Thursday, August 4, 2011

A Tale of Momma Stella, Stucco and WillBear

It’s been a long summer in our little corner of Southern California. I never realized that so much crap could come oozing along to upset our merry little daily routine of just getting by. Up until the third week of April we were comfortable in our routines and happy in our little apartment in a not-so-good neighborhood here in Vista.

All that changed when we got a call at 6:30 a.m. from Carolyn’s mother. Momma Stella said she had just called 911 because she thought her son was dead. Her son, who was 45, lived with her in her home in a neighboring city. We quickly threw some clothes on and dashed over kind of hoping that she was the kind of wrong that a little old lady can be sometimes but at the same time afraid that wouldn’t be the case.

We got there to find 2 police cars in front of the house. Yes, the ambulance had already been there and left. Now we were waiting for the Medical Examiner to show up, make the official pronouncement of death and take the body away for autopsy. He had died in his sleep and they needed to find a cause. Turns out he went to sleep, had a heart attack and never woke up.

So we were faced with taking care of arrangements and working with Momma Stella to help her get set up and totally on her own at age 71. You don’t need to know all the details but her son had been in and out of jail for several years for drug possession, addiction and other various and sundry offenses that the addicted commit while under the influence or while trying to get under the influence.

Things were going along fine for about 6 weeks. Momma Stella was getting along fine and lo-and-behold her money was starting to stretch out and last the whole month. Until a morning in June when we got a call. It was Momma Stella. She was dizzy and disoriented; feeling really sick. Carolyn sent me off to work thinking it was just a bug or something and then went over to her mother’s house. By the time she got there, it was obvious that an ambulance needed to be called.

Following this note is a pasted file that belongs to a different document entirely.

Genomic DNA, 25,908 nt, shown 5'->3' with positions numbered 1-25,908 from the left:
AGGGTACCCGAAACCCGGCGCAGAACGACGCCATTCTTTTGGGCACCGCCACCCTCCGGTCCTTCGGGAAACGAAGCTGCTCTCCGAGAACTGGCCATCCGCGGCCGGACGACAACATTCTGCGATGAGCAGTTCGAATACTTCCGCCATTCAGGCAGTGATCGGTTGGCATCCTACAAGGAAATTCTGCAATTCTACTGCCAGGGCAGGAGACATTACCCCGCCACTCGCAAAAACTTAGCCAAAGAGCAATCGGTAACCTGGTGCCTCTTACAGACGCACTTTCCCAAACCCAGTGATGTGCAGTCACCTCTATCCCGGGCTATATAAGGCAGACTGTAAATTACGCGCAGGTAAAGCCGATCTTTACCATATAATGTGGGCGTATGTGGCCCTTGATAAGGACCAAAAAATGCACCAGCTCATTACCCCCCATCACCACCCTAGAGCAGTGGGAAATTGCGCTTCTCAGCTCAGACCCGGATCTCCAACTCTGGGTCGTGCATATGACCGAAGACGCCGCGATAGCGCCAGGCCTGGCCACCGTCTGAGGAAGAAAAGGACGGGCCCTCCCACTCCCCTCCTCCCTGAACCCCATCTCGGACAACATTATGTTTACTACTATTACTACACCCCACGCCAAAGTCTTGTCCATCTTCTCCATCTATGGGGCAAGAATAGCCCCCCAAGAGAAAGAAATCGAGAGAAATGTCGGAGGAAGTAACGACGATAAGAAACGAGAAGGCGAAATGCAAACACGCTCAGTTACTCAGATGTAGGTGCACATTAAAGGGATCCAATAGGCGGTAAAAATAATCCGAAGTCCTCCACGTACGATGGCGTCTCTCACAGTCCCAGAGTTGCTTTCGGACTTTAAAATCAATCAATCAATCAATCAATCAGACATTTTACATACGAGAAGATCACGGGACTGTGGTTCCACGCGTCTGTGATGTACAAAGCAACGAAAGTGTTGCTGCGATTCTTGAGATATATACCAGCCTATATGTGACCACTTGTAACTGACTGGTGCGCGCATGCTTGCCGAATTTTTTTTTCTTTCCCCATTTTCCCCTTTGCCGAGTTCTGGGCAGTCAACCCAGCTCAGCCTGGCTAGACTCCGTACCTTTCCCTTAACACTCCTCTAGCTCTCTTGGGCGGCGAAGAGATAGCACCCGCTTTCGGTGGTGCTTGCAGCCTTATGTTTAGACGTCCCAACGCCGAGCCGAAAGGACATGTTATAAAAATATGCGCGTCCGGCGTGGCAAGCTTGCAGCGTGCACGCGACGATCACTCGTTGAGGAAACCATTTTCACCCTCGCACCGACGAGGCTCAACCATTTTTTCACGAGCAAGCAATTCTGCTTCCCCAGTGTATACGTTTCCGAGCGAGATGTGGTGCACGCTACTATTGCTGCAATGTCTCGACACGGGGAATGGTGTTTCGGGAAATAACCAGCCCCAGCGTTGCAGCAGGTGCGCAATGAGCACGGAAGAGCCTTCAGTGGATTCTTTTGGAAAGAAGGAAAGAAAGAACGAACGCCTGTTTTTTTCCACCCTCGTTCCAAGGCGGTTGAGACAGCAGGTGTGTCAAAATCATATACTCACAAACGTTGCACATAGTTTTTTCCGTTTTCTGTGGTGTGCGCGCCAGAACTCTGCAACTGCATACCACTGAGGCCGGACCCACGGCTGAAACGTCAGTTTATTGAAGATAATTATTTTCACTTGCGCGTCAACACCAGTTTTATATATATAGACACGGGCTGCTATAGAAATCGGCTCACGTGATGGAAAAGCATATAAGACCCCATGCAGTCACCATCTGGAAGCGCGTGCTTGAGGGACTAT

And it all deteriorated from there. Five weeks later this 71-year old lady was dead of ovarian cancer. We watched her deteriorate day by day. She managed to take one treatment of chemotherapy and her condition worsened too much to ever take another. Within 2 weeks of her diagnosis she was no longer ambulatory and had to go back into the hospital, then to a nursing home for several days to gain some strength and eventually when her condition continued to deteriorate to in-home hospice where my wife, Carolyn provided the 24/7 care.

Stucco the dog, was confused. She didn’t seem to understand the change in her routine. She was “banished” outdoors. She’s a happy dog and loves to roughhouse. She loves to chase a tennis ball around the yard just as long as I would play tug-of-war with her to get her to let go of it and throw it again. I just love tossing around a slimy tennis ball!

We’d make sure she had plenty of water and a full food bowl along with some babbling to her about what a good dog she is. And then she’d give off a goofy doggie grin and want to wrestle some more.

All through this I witnessed a level of tenderness and care provided by Carolyn that was in its own way a beautiful thing to behold. The loving way she cared for her mother and the ways she tolerated the natural cantankerousness of her dying mother were moving each and every day. They would occasionally fuss with each other but they knew that it was the natural relationship of a mother and daughter and within a couple of minutes tempers would be sheathed and everything would be OK.